BP plc is pouring $269 million into three projects at its Cherry Point Refinery in Washington to improve efficiencies, reduce emissions and increase renewable diesel production capability.

The projects, slated to create 200-plus construction jobs, 25 engineering jobs and 40 support roles, align with the integrated energy major’s goal to be net zero emissions across its operations by at least 2050. BP also has set a goal to reduce by half the carbon dioxide (CO2) intensity of the products in the next 30 years.

“BP’s new investment in Cherry Point builds on a half century of innovation in Washington state,” said BP America President David Lawler. “It will position us to provide lower carbon energy while creating jobs and reducing emissions in our operations.”

In the Hydrocracker Improvement Project (HIP), estimated to cost $169 million, BP plans to improve efficiency and reduce planned maintenance, resulting in fewer unit shutdowns and associated flaring events. Work is to begin this year and be completed in 2023.

The hydrocracker, considered the heart of the refinery facility, produces gasoline, diesel and jet fuel. With the HIP, the hydrocracker would consume less hydrogen when natural gas is converted, which in turn would reduce CO2 emissions. In addition, the hydrocracker would require less heat input from consuming gaseous fuel in refinery process heaters.

The planned Cooling Water Infrastructure Project (CWI), estimated to cost $55 million, is designed to increase utilization and efficiencies, while reducing CO2 emissions. The CWI project, also scheduled to be completed in 2023, would enable the refinery to maintain an optimum cooling water temperature year-round.

The HIP and CWI projects together are estimated to reduce CO2 emissions from operations by 160,000 tons/year, or 7%, which is equivalent to taking more than 32,000 U.S. cars off the road, BP noted.

Diesel Do-Over

Meanwhile, the Renewable Diesel Optimization (RDO) project, in which $45 million is being invested, should more than double annual production capability to around 2.6 million bbl.

Renewable diesel is manufactured from biomass-based feedstocks, such as vegetable oils and rendered animal fats. The increased production capability from the RDO project is expected to reduce the CO2 emissions resulting from the diesel produced by Cherry Point by about 400,000-600,000 tons/year, BP said.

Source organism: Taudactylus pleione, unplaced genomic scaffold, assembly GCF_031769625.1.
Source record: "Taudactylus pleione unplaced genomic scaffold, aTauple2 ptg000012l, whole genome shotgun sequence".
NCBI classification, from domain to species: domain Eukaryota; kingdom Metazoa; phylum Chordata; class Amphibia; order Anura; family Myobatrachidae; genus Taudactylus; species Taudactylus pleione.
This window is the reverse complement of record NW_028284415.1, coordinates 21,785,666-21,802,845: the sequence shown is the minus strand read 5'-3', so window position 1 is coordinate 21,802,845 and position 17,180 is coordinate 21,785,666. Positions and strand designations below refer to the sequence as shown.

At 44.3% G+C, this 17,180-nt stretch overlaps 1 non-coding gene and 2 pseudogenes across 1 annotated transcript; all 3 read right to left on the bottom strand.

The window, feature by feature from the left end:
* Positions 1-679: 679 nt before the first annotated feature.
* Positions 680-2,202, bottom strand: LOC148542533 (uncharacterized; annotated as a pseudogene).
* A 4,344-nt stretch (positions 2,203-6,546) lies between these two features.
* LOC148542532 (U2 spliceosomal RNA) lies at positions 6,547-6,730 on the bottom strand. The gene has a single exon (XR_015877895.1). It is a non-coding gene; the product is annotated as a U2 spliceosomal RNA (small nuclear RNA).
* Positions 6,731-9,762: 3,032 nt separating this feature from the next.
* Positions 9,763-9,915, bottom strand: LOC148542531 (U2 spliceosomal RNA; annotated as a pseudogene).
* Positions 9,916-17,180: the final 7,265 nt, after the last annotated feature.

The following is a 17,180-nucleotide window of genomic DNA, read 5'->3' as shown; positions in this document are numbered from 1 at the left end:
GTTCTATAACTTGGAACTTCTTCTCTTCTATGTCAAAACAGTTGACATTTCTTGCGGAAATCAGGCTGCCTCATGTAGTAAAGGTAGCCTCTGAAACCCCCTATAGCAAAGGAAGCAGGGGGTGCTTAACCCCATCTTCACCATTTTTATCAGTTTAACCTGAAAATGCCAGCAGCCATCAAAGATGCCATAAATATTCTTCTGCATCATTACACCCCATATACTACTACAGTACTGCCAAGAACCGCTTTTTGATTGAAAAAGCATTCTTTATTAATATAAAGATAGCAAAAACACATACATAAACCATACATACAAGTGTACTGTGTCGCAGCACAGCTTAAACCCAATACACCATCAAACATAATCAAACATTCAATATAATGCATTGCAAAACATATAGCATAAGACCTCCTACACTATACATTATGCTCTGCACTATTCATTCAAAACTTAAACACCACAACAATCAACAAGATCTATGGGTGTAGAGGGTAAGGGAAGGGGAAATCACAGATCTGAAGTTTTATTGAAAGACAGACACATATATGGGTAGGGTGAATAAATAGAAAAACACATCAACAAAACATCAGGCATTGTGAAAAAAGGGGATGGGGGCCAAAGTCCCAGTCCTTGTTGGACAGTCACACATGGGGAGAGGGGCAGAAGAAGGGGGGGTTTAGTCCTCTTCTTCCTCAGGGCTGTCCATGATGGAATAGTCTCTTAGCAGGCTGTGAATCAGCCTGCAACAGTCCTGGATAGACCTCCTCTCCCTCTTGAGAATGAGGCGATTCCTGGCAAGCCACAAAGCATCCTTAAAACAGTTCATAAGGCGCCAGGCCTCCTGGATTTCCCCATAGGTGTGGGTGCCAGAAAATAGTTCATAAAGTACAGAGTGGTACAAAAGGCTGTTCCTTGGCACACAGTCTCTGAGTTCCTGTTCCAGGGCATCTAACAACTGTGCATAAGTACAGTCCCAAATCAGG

In 2018, Cherry Point became the “first and only refinery in the Pacific Northwest capable of processing these feedstocks alongside conventional feedstocks such as crude oils,” BP noted. Fuel produced through co-processing is “chemically identical to petroleum diesel” and can be distributed using the same systems. The additional renewable diesel production is expected to be available next year.

“Our team’s success since we first began producing renewable diesel made these projects possible,” said Senior Vice President Amber Russell, who oversees refining, terminals and pipelines: “We’re excited that Cherry Point continues taking steps toward a lower carbon future. This work shows the important role refining can play in helping both bp and the world reach net zero.”

Renewable diesel projects are proliferating by the energy majors and some midstream operators. 

Chevron Corp., for example, has a host of alternative energy ventures underway, including in renewable diesel. ExxonMobil has an agreement with Global Clean Energy to purchase up to 5 million bbl of renewable diesel; commercial production should begin in 2022. Calgary-based Imperial Oil Ltd., majority owned by ExxonMobil, in August said its Strathcona refinery in Edmonton could add up to 20,000 b/d of renewable diesel to the mix as soon as 2024. 

In the midstream sector, Energy Transfer LP earlier this year formed the Alternative Energy Group to focus on renewable energy projects including diesel that could be transported through its Lower 48 pipelines. And Kinder Morgan Inc. in September said it was partnering with Neste to create a hub at its Harvey, LA, terminal to manufacture renewable diesel, sustainable aviation fuel and renewable feedstock for polymers and chemicals.